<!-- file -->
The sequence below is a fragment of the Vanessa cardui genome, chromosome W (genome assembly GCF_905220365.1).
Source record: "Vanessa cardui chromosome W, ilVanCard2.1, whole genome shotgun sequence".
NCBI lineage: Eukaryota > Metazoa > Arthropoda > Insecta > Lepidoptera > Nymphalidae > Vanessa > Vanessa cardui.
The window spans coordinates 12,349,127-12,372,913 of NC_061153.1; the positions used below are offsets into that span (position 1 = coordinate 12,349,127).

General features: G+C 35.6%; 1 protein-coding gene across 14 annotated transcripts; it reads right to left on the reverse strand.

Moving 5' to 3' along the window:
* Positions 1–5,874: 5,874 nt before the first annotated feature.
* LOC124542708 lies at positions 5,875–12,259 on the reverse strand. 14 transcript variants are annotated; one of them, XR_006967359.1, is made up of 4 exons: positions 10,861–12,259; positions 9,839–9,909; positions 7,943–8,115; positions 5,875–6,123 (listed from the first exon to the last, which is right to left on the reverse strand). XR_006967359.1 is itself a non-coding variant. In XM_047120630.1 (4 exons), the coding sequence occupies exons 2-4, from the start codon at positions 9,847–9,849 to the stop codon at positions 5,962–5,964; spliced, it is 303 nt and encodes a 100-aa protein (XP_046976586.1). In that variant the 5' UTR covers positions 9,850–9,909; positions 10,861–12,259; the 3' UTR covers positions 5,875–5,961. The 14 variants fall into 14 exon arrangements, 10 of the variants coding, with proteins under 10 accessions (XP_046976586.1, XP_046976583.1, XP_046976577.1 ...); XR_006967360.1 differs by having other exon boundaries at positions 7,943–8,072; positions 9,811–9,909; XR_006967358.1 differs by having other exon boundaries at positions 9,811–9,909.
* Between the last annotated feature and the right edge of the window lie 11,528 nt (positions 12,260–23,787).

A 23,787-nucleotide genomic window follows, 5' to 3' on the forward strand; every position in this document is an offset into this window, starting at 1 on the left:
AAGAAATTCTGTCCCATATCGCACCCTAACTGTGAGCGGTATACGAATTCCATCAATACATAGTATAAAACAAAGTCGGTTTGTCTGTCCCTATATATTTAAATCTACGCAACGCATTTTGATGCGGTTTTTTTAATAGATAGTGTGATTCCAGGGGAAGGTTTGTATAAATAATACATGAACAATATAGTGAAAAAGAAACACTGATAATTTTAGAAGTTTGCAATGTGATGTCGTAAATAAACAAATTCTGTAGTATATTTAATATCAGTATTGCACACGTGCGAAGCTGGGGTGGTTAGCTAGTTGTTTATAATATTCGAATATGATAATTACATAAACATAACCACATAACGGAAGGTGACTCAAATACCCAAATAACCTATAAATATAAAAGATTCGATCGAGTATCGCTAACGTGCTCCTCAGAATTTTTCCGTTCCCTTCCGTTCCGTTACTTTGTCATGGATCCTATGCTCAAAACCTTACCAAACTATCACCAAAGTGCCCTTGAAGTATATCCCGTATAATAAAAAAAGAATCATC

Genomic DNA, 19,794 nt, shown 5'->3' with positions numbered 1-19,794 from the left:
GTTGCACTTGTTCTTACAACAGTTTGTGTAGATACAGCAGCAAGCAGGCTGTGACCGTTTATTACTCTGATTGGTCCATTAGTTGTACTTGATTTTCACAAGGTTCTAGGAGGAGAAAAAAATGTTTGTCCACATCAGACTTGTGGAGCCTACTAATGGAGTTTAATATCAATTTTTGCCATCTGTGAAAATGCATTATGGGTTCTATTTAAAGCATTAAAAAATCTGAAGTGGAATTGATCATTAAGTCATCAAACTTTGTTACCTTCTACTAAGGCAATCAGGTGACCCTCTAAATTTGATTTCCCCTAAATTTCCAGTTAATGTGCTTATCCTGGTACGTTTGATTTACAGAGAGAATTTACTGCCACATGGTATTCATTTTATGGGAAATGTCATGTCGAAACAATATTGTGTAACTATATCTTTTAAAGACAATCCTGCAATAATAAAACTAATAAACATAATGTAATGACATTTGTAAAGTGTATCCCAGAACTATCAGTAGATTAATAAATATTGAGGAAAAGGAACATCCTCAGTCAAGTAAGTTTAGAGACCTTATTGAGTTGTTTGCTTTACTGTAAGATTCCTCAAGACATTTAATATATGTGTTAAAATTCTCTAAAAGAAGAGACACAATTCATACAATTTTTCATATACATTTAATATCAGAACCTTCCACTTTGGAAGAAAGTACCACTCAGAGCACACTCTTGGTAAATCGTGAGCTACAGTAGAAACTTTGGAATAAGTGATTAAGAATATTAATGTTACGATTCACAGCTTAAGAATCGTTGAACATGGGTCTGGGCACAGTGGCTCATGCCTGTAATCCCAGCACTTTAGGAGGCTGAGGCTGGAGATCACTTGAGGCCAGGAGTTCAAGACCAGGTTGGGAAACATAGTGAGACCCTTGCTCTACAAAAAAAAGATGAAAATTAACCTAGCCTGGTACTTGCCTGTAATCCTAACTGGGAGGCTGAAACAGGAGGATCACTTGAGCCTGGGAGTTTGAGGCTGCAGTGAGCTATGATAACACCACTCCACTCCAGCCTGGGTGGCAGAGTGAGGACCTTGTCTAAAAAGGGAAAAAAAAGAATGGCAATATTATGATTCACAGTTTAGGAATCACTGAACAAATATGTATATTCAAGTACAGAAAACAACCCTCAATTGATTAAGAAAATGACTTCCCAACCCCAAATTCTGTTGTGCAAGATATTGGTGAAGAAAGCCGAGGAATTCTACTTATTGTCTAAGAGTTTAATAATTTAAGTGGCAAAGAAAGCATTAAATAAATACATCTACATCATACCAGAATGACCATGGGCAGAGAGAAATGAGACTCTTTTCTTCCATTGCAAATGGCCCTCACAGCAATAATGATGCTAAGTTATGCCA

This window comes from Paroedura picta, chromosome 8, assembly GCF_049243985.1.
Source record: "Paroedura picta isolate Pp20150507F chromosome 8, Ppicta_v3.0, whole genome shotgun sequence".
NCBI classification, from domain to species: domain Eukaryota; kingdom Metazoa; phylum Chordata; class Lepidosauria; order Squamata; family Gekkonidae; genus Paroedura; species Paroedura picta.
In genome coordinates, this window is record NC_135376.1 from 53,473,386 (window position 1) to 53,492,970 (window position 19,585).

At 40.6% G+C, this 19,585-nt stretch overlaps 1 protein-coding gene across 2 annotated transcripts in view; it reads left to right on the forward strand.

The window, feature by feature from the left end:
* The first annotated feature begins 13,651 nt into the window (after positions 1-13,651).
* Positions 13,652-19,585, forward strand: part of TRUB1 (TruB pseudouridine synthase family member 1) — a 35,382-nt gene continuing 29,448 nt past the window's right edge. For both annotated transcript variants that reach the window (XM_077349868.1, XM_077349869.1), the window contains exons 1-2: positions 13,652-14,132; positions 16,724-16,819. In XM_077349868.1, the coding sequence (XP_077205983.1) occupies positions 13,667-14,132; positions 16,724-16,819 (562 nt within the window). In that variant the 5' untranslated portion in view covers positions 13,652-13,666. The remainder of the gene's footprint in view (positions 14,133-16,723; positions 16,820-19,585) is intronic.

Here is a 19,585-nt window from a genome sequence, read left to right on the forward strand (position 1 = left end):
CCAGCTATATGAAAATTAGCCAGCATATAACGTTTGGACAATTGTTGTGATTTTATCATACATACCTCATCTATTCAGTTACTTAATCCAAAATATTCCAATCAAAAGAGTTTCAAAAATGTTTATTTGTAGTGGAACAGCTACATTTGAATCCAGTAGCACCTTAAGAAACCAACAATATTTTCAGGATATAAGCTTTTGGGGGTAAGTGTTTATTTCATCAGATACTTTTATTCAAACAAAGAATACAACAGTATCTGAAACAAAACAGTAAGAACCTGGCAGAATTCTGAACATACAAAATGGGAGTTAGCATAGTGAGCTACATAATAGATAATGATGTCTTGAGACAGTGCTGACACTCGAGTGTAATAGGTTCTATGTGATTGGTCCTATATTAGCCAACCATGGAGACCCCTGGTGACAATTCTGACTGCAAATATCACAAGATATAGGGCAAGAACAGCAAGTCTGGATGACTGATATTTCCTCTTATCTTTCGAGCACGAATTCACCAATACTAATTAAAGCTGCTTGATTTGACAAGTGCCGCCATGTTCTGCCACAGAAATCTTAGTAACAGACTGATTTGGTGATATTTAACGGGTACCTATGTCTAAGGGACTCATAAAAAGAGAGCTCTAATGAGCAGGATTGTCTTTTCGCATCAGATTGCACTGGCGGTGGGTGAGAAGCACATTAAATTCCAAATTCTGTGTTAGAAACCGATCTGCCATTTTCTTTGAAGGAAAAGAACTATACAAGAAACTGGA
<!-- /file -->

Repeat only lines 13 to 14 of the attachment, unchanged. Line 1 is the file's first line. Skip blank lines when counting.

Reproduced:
GTTGCACTTGTTCTTACAACAGTTTGTGTAGATACAGCAGCAAGCAGGCTGTGACCGTTTATTACTCTGATTGGTCCATTAGTTGTACTTGATTTTCACAAGGTTCTAGGAGGAGAAAAAAATGTTTGTCCACATCAGACTTGTGGAGCCTACTAATGGAGTTTAATATCAATTTTTGCCATCTGTGAAAATGCATTATGGGTTCTATTTAAAGCATTAAAAAATCTGAAGTGGAATTGATCATTAAGTCATCAAACTTTGTTACCTTCTACTAAGGCAATCAGGTGACCCTCTAAATTTGATTTCCCCTAAATTTCCAGTTAATGTGCTTATCCTGGTACGTTTGATTTACAGAGAGAATTTACTGCCACATGGTATTCATTTTATGGGAAATGTCATGTCGAAACAATATTGTGTAACTATATCTTTTAAAGACAATCCTGCAATAATAAAACTAATAAACATAATGTAATGACATTTGTAAAGTGTATCCCAGAACTATCAGTAGATTAATAAATATTGAGGAAAAGGAACATCCTCAGTCAAGTAAGTTTAGAGACCTTATTGAGTTGTTTGCTTTACTGTAAGATTCCTCAAGACATTTAATATATGTGTTAAAATTCTCTAAAAGAAGAGACACAATTCATACAATTTTTCATATACATTTAATATCAGAACCTTCCACTTTGGAAGAAAGTACCACTCAGAGCACACTCTTGGTAAATCGTGAGCTACAGTAGAAACTTTGGAATAAGTGATTAAGAATATTAATGTTACGATTCACAGCTTAAGAATCGTTGAACATGGGTCTGGGCACAGTGGCTCATGCCTGTAATCCCAGCACTTTAGGAGGCTGAGGCTGGAGATCACTTGAGGCCAGGAGTTCAAGACCAGGTTGGGAAACATAGTGAGACCCTTGCTCTACAAAAAAAAGATGAAAATTAACCTAGCCTGGTACTTGCCTGTAATCCTAACTGGGAGGCTGAAACAGGAGGATCACTTGAGCCTGGGAGTTTGAGGCTGCAGTGAGCTATGATAACACCACTCCACTCCAGCCTGGGTGGCAGAGTGAGGACCTTGTCTAAAAAGGGAAAAAAAAGAATGGCAATATTATGATTCACAGTTTAGGAATCACTGAACAAATATGTATATTCAAGTACAGAAAACAACCCTCAATTGATTAAGAAAATGACTTCCCAACCCCAAATTCTGTTGTGCAAGATATTGGTGAAGAAAGCCGAGGAATTCTACTTATTGTCTAAGAGTTTAATAATTTAAGTGGCAAAGAAAGCATTAAATAAATACATCTACATCATACCAGAATGACCATGGGCAGAGAGAAATGAGACTCTTTTCTTCCATTGCAAATGGCCCTCACAGCAATAATGATGCTAAGTTATGCCA

This window comes from Paroedura picta, chromosome 8, assembly GCF_049243985.1.